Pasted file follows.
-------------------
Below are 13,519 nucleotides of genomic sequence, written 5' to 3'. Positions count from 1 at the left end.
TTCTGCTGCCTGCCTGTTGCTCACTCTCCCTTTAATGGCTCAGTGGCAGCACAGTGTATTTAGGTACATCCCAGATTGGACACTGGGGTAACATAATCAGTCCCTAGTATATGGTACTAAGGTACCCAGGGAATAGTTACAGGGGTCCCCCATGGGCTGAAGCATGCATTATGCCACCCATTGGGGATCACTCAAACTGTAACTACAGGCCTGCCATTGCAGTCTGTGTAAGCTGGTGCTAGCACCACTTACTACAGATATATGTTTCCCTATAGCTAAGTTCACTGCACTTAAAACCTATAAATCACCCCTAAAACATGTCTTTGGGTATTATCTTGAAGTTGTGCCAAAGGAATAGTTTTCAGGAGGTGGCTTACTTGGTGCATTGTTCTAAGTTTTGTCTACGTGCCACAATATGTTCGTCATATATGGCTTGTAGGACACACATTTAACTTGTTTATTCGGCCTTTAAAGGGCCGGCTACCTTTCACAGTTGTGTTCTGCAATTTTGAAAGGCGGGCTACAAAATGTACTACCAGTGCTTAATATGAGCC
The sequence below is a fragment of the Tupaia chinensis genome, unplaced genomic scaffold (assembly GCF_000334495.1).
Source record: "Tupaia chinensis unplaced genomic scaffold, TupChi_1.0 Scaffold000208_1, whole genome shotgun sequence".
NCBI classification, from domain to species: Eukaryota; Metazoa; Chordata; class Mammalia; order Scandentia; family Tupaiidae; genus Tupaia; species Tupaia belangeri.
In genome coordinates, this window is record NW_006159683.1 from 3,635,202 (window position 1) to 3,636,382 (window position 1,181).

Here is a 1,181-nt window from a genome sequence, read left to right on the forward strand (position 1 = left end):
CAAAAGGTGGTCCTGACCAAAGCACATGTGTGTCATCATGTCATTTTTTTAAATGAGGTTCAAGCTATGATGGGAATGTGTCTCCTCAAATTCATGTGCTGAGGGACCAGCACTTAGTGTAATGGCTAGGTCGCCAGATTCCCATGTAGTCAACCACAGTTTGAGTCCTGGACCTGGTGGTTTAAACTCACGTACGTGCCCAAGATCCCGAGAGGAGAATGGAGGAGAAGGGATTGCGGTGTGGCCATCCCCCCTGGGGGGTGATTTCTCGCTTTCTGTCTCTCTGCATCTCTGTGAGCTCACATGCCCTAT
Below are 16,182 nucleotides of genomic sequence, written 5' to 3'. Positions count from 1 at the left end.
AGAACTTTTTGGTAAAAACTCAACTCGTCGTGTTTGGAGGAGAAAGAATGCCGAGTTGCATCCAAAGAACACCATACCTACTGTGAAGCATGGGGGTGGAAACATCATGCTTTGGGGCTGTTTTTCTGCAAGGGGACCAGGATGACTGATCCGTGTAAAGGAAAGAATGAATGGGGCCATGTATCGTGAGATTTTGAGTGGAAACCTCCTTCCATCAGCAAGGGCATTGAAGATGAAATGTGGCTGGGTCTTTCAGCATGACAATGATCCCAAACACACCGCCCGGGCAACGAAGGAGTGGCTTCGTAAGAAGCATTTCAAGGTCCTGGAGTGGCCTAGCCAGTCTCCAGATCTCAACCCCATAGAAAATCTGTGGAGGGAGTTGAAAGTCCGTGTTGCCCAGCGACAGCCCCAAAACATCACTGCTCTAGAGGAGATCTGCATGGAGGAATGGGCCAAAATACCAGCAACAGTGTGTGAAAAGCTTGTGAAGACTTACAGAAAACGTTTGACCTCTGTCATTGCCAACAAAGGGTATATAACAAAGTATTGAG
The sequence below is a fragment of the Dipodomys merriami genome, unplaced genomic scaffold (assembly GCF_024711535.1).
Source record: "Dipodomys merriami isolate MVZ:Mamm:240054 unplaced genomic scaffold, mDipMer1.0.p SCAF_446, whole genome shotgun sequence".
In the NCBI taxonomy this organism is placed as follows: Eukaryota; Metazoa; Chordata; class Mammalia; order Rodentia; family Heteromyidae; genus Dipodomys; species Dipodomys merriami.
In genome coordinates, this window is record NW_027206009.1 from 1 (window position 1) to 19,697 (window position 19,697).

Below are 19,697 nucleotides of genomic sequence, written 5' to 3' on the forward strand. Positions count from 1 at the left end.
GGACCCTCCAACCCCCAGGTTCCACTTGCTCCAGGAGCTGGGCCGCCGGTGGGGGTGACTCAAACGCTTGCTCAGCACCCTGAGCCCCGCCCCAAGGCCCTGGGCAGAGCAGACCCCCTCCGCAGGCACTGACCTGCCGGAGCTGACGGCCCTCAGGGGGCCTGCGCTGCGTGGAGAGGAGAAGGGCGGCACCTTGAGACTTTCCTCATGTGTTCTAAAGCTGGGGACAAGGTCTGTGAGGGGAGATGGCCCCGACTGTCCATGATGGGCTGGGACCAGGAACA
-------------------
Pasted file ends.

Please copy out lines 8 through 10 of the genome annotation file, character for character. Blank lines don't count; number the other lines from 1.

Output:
CAAAAGGTGGTCCTGACCAAAGCACATGTGTGTCATCATGTCATTTTTTTAAATGAGGTTCAAGCTATGATGGGAATGTGTCTCCTCAAATTCATGTGCTGAGGGACCAGCACTTAGTGTAATGGCTAGGTCGCCAGATTCCCATGTAGTCAACCACAGTTTGAGTCCTGGACCTGGTGGTTTAAACTCACGTACGTGCCCAAGATCCCGAGAGGAGAATGGAGGAGAAGGGATTGCGGTGTGGCCATCCCCCCTGGGGGGTGATTTCTCGCTTTCTGTCTCTCTGCATCTCTGTGAGCTCACATGCCCTAT
Below are 16,182 nucleotides of genomic sequence, written 5' to 3'. Positions count from 1 at the left end.
AGAACTTTTTGGTAAAAACTCAACTCGTCGTGTTTGGAGGAGAAAGAATGCCGAGTTGCATCCAAAGAACACCATACCTACTGTGAAGCATGGGGGTGGAAACATCATGCTTTGGGGCTGTTTTTCTGCAAGGGGACCAGGATGACTGATCCGTGTAAAGGAAAGAATGAATGGGGCCATGTATCGTGAGATTTTGAGTGGAAACCTCCTTCCATCAGCAAGGGCATTGAAGATGAAATGTGGCTGGGTCTTTCAGCATGACAATGATCCCAAACACACCGCCCGGGCAACGAAGGAGTGGCTTCGTAAGAAGCATTTCAAGGTCCTGGAGTGGCCTAGCCAGTCTCCAGATCTCAACCCCATAGAAAATCTGTGGAGGGAGTTGAAAGTCCGTGTTGCCCAGCGACAGCCCCAAAACATCACTGCTCTAGAGGAGATCTGCATGGAGGAATGGGCCAAAATACCAGCAACAGTGTGTGAAAAGCTTGTGAAGACTTACAGAAAACGTTTGACCTCTGTCATTGCCAACAAAGGGTATATAACAAAGTATTGAG